Scientists working with the New Horizons project created a new false color image of Pluto using principal component analysis to highlight the many subtle color differences between Pluto’s distinct regions.
The spacecraft’s Ralph/MVIC color camera on July 14 at 11:11 AM UTC collected the image data from a distance of 22,000 miles. Will Grundy of the New Horizons’ surface composition team presented the image on Nov. 9 at the Division for Planetary Sciences (DPS) at a meeting of the American Astronomical Society (AAS) in National Harbor, Maryland.
New Horizons principal investigator Alan Stern, of the Southwest Research Institute (SWRI) in Colorado, said on Monday at the Division of Planetary Sciences of the American Astronomical Society (AAS) meeting, “It’s a huge finding that small planets can be active on a massive scale, billions of years after their creation.”
Pluto, the dwarf planet, has been the prime subject of NASA’s New Horizons project since last year. However, studying all this data sent by New Horizons to form an exact picture of the way Pluto appears was not as simple as it may sound.
The info regarding the dwarf planet and its hemisphere is crucial from a scientific point of view. All of these recent findings altered beliefs about Pluto and provided a huge amount of information for scientists.
Last year in July, NASA’s New Horizons mission reached Pluto and since then scientists were awed by the new findings and changes on the surface of Pluto, most likely by new geological processes.
New Horizons has been persistently sending awesome HD quality images of Pluto for over a year now, allowing scientists to understand more about this relatively new planet that is believed to be only about 10 million years old.
Images sent by New Horizons till now reveal the small, icy plains, chemical composition, mountains and data on Pluto’s complex atmosphere.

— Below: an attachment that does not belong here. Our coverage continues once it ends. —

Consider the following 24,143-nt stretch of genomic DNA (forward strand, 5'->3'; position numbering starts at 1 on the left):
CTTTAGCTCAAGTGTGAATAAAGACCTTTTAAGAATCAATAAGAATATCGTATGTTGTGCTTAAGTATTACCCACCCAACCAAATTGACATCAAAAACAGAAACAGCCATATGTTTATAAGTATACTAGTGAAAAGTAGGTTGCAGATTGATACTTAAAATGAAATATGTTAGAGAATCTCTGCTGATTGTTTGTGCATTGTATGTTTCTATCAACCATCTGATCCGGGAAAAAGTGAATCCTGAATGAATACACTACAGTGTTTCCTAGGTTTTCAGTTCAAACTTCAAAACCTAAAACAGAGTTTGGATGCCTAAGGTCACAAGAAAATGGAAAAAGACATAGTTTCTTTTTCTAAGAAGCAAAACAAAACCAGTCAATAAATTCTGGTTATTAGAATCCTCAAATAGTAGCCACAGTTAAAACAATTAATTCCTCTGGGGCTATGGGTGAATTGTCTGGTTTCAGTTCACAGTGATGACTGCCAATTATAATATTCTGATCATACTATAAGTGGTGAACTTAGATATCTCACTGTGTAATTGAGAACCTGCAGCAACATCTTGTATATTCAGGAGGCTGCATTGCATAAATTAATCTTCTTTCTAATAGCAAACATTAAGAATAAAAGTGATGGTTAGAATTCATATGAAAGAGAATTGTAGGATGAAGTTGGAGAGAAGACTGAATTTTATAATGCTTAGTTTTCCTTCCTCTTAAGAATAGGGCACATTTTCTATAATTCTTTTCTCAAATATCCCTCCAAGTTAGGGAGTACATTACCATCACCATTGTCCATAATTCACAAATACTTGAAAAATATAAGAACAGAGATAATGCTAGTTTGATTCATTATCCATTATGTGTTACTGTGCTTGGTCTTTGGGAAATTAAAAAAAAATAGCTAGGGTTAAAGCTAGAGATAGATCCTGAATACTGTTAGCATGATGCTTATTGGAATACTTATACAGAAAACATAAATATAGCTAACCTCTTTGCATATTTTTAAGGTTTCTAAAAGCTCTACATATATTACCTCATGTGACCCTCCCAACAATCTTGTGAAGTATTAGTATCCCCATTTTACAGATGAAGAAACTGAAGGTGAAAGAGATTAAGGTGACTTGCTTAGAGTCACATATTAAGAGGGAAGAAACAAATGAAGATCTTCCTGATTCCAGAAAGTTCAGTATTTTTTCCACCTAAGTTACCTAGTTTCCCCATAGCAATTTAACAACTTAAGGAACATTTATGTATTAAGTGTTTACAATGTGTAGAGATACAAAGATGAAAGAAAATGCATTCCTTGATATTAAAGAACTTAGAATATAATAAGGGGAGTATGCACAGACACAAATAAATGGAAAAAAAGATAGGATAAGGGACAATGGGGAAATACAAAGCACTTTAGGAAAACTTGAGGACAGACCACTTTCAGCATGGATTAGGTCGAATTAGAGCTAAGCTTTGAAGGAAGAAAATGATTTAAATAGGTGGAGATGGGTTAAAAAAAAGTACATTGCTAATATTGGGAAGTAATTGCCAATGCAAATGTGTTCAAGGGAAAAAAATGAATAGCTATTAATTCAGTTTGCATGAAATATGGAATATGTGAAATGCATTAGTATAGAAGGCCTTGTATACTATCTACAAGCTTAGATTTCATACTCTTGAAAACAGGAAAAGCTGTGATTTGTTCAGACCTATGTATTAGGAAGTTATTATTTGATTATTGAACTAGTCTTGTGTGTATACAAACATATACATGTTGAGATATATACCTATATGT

Many significant findings were shared by the team during this meeting. Apart from age estimates for other regions of Pluto, the scientists also announced new data about Pluto’s small and hazy appearing atmosphere.
Since the surface of a planetary body has no age proof, astronomers rely on techniques counting the numbers of craters to find the way the planet’s surface has changed.
These include findings like discovery of possible ice volcanoes on Pluto’s surface, and proof that the four of the tiniest moons of Pluto are rotating around the Pluto in “pandemonium.”
The Sputnik Planum, which is the large western lobe of the center on the dwarf planet’s surface has no craters. This reveals that geologic processes made the surface of the planet smooth. NASA’s New Horizons mission scientists, however, find this to be surprising, since such geological activities need a heat source, that is usually missing in smaller heavenly structures like Pluto.
Scientists find that the more the surface of a planet is cratered, the older it is in age. This is because processes like glaciers, earthquakes, landslides, windstorms and active volcanoes result in a smoother surface and filling up of craters.
You could relate craters on the surface of a planet to wrinkles on the face of a human. More craters suggest that a planet is ageing.